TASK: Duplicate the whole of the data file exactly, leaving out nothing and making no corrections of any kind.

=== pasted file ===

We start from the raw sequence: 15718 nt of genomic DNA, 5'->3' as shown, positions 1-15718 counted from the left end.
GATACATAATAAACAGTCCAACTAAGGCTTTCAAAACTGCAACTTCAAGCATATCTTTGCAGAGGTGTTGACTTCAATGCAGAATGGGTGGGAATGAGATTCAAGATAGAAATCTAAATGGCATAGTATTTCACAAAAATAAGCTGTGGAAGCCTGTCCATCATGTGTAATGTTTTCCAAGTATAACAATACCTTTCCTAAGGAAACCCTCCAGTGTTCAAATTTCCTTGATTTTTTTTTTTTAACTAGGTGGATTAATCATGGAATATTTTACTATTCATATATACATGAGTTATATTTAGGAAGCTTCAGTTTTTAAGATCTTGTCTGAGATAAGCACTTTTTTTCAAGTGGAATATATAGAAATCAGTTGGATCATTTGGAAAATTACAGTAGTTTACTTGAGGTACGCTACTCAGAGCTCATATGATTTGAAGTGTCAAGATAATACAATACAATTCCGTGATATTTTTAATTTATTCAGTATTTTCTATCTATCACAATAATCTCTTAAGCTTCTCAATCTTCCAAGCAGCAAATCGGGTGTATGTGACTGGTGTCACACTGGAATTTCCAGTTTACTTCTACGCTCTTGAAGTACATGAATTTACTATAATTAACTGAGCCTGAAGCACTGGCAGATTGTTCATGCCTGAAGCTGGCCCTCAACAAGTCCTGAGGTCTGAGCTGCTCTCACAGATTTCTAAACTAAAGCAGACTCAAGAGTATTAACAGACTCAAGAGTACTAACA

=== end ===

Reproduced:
We start from the raw sequence: 15718 nt of genomic DNA, 5'->3' as shown, positions 1-15718 counted from the left end.
GATACATAATAAACAGTCCAACTAAGGCTTTCAAAACTGCAACTTCAAGCATATCTTTGCAGAGGTGTTGACTTCAATGCAGAATGGGTGGGAATGAGATTCAAGATAGAAATCTAAATGGCATAGTATTTCACAAAAATAAGCTGTGGAAGCCTGTCCATCATGTGTAATGTTTTCCAAGTATAACAATACCTTTCCTAAGGAAACCCTCCAGTGTTCAAATTTCCTTGATTTTTTTTTTTTAACTAGGTGGATTAATCATGGAATATTTTACTATTCATATATACATGAGTTATATTTAGGAAGCTTCAGTTTTTAAGATCTTGTCTGAGATAAGCACTTTTTTTCAAGTGGAATATATAGAAATCAGTTGGATCATTTGGAAAATTACAGTAGTTTACTTGAGGTACGCTACTCAGAGCTCATATGATTTGAAGTGTCAAGATAATACAATACAATTCCGTGATATTTTTAATTTATTCAGTATTTTCTATCTATCACAATAATCTCTTAAGCTTCTCAATCTTCCAAGCAGCAAATCGGGTGTATGTGACTGGTGTCACACTGGAATTTCCAGTTTACTTCTACGCTCTTGAAGTACATGAATTTACTATAATTAACTGAGCCTGAAGCACTGGCAGATTGTTCATGCCTGAAGCTGGCCCTCAACAAGTCCTGAGGTCTGAGCTGCTCTCACAGATTTCTAAACTAAAGCAGACTCAAGAGTATTAACAGACTCAAGAGTACTAACA